A Brief History of Lawrenceville
Lawrenceville is one of the largest neighborhoods in Pittsburgh. This area is located northeast of downtown and is bordered by neighborhoods like Bloomfield, the Strip District and Polish Hill. Lawrenceville is actually now considered three different neighborhoods—Upper, Central and Lower.
Lawrenceville was founded in 1814 by William B. Foster, who was the father of Stephen Foster (composer of “Camptown Races,” “My Old Kentucky Home”). It got its name from Captain James Lawrence, War of 1812 hero (of “Don’t Give Up the Ship” fame). Lawrenceville was annexed to Pittsburgh in 1868 and was also the home of the Allegheny Arsenal, a Union Army supply and manufacturing center during the Civil War.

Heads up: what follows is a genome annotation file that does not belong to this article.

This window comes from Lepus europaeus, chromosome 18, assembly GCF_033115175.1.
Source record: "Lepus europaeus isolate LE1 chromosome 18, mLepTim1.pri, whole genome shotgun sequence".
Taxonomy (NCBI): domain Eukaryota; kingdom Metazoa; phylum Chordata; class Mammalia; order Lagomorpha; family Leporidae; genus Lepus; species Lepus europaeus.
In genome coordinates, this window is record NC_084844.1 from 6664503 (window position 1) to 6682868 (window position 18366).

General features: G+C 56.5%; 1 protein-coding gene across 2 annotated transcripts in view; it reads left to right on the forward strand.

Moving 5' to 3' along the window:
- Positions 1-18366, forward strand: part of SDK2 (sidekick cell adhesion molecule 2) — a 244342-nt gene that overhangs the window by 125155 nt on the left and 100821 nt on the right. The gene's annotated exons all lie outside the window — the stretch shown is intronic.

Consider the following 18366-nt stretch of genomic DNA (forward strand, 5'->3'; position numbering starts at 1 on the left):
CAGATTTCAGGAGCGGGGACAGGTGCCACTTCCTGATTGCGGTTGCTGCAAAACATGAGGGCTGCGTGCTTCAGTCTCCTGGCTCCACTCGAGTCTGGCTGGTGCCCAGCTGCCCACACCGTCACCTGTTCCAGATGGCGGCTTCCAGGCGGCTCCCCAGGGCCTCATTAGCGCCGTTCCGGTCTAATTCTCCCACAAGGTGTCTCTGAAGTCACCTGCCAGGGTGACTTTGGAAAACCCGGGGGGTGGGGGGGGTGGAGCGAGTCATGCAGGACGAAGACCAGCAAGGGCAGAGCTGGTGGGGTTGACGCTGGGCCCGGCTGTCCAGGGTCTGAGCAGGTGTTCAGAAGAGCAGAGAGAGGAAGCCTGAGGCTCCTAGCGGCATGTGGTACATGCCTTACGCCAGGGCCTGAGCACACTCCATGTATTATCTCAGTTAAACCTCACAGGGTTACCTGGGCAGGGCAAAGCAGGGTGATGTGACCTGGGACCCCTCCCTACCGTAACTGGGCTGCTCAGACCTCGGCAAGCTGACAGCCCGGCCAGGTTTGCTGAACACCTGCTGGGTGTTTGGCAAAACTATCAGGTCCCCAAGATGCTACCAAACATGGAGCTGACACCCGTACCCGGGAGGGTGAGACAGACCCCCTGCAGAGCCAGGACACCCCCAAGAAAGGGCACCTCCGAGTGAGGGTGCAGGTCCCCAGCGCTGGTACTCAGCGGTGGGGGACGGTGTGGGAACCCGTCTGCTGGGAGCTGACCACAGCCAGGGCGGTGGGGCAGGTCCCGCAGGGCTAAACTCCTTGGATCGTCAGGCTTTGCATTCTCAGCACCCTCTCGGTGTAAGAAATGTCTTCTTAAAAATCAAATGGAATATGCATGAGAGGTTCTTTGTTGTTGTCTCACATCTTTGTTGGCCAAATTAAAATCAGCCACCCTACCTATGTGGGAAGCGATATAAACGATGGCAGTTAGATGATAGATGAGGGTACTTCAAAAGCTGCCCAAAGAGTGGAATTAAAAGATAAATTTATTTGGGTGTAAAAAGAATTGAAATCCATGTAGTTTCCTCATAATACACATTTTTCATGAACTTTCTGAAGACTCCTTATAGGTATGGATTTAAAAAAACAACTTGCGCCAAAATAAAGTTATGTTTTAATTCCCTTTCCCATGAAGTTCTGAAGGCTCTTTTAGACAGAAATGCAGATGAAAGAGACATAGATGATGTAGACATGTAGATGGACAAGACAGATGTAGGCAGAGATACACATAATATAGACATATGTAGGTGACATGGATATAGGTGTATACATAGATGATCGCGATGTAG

One of the original buildings in Lawrenceville was a log home built in the 1820s and survived all the way until 2011. Lawrenceville is also Hollywood famous—scenes from the Jake Gyllenhaal and Anne Hathaway movie Love and Other Drugs was filmed there. Children’s Hospital of Pittsburgh of UPMC opened a new building in Lawrenceville in 2009, moving patients from Oakland. Finally, Lawrenceville’s revitalization has allowed it to become one of the finest art, live music and dining hubs of the Western PA area. The history of Lawrenceville is crucial to understanding the growth of Pittsburgh.